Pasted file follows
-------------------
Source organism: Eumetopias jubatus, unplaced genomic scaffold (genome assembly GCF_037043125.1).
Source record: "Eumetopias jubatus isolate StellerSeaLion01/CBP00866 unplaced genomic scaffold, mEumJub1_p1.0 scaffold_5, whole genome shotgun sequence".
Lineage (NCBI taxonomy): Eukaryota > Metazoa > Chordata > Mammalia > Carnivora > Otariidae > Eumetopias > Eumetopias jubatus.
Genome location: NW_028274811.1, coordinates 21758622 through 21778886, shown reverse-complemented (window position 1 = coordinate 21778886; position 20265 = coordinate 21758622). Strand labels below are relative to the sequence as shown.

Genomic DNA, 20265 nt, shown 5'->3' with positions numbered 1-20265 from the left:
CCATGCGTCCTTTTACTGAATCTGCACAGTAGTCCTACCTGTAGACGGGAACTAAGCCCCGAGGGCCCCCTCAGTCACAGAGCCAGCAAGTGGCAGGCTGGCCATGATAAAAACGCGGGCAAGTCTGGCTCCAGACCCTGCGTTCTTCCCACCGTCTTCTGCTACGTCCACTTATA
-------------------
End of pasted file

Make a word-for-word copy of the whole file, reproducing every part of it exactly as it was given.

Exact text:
Source organism: Eumetopias jubatus, unplaced genomic scaffold (genome assembly GCF_037043125.1).
Source record: "Eumetopias jubatus isolate StellerSeaLion01/CBP00866 unplaced genomic scaffold, mEumJub1_p1.0 scaffold_5, whole genome shotgun sequence".
Lineage (NCBI taxonomy): Eukaryota > Metazoa > Chordata > Mammalia > Carnivora > Otariidae > Eumetopias > Eumetopias jubatus.
Genome location: NW_028274811.1, coordinates 21758622 through 21778886, shown reverse-complemented (window position 1 = coordinate 21778886; position 20265 = coordinate 21758622). Strand labels below are relative to the sequence as shown.

Genomic DNA, 20265 nt, shown 5'->3' with positions numbered 1-20265 from the left:
CCATGCGTCCTTTTACTGAATCTGCACAGTAGTCCTACCTGTAGACGGGAACTAAGCCCCGAGGGCCCCCTCAGTCACAGAGCCAGCAAGTGGCAGGCTGGCCATGATAAAAACGCGGGCAAGTCTGGCTCCAGACCCTGCGTTCTTCCCACCGTCTTCTGCTACGTCCACTTATA